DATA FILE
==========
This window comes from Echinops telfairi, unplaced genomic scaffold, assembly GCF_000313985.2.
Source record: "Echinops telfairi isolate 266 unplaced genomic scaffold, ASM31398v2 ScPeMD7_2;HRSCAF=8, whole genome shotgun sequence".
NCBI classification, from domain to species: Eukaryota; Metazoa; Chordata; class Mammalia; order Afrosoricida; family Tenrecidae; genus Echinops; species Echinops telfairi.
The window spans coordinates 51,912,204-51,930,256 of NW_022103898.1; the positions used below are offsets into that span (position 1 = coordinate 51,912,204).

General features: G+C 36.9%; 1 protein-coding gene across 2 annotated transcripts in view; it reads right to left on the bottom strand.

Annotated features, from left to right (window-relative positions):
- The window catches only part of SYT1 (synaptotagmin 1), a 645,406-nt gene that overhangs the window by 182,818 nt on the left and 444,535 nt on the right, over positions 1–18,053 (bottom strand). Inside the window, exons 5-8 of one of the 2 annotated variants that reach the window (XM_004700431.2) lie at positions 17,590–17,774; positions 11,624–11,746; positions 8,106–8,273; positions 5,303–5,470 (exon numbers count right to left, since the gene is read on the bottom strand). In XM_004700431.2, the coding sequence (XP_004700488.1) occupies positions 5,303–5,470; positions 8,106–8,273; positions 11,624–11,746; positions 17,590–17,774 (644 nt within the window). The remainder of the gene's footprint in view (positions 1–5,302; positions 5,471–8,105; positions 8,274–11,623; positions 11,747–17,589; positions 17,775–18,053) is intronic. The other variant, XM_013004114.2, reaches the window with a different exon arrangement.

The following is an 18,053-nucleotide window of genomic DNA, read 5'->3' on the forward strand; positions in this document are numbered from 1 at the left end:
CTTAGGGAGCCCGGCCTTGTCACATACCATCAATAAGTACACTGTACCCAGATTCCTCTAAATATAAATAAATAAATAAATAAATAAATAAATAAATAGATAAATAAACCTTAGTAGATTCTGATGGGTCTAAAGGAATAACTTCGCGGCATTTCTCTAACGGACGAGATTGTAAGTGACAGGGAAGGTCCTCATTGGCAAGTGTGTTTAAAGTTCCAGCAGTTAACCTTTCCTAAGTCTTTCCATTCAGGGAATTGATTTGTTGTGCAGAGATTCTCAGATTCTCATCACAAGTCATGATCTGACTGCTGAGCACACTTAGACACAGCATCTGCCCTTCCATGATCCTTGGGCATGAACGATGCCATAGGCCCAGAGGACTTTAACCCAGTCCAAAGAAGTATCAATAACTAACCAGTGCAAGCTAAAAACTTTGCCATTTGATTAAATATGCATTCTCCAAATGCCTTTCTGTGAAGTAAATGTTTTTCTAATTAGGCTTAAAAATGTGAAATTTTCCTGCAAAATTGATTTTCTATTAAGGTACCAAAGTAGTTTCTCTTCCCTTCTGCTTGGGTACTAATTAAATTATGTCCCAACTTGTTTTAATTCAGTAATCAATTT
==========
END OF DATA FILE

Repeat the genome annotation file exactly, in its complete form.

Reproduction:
This window comes from Echinops telfairi, unplaced genomic scaffold, assembly GCF_000313985.2.
Source record: "Echinops telfairi isolate 266 unplaced genomic scaffold, ASM31398v2 ScPeMD7_2;HRSCAF=8, whole genome shotgun sequence".
NCBI classification, from domain to species: Eukaryota; Metazoa; Chordata; class Mammalia; order Afrosoricida; family Tenrecidae; genus Echinops; species Echinops telfairi.
The window spans coordinates 51,912,204-51,930,256 of NW_022103898.1; the positions used below are offsets into that span (position 1 = coordinate 51,912,204).

General features: G+C 36.9%; 1 protein-coding gene across 2 annotated transcripts in view; it reads right to left on the bottom strand.

Annotated features, from left to right (window-relative positions):
- The window catches only part of SYT1 (synaptotagmin 1), a 645,406-nt gene that overhangs the window by 182,818 nt on the left and 444,535 nt on the right, over positions 1–18,053 (bottom strand). Inside the window, exons 5-8 of one of the 2 annotated variants that reach the window (XM_004700431.2) lie at positions 17,590–17,774; positions 11,624–11,746; positions 8,106–8,273; positions 5,303–5,470 (exon numbers count right to left, since the gene is read on the bottom strand). In XM_004700431.2, the coding sequence (XP_004700488.1) occupies positions 5,303–5,470; positions 8,106–8,273; positions 11,624–11,746; positions 17,590–17,774 (644 nt within the window). The remainder of the gene's footprint in view (positions 1–5,302; positions 5,471–8,105; positions 8,274–11,623; positions 11,747–17,589; positions 17,775–18,053) is intronic. The other variant, XM_013004114.2, reaches the window with a different exon arrangement.

The following is an 18,053-nucleotide window of genomic DNA, read 5'->3' on the forward strand; positions in this document are numbered from 1 at the left end:
CTTAGGGAGCCCGGCCTTGTCACATACCATCAATAAGTACACTGTACCCAGATTCCTCTAAATATAAATAAATAAATAAATAAATAAATAAATAAATAGATAAATAAACCTTAGTAGATTCTGATGGGTCTAAAGGAATAACTTCGCGGCATTTCTCTAACGGACGAGATTGTAAGTGACAGGGAAGGTCCTCATTGGCAAGTGTGTTTAAAGTTCCAGCAGTTAACCTTTCCTAAGTCTTTCCATTCAGGGAATTGATTTGTTGTGCAGAGATTCTCAGATTCTCATCACAAGTCATGATCTGACTGCTGAGCACACTTAGACACAGCATCTGCCCTTCCATGATCCTTGGGCATGAACGATGCCATAGGCCCAGAGGACTTTAACCCAGTCCAAAGAAGTATCAATAACTAACCAGTGCAAGCTAAAAACTTTGCCATTTGATTAAATATGCATTCTCCAAATGCCTTTCTGTGAAGTAAATGTTTTTCTAATTAGGCTTAAAAATGTGAAATTTTCCTGCAAAATTGATTTTCTATTAAGGTACCAAAGTAGTTTCTCTTCCCTTCTGCTTGGGTACTAATTAAATTATGTCCCAACTTGTTTTAATTCAGTAATCAATTT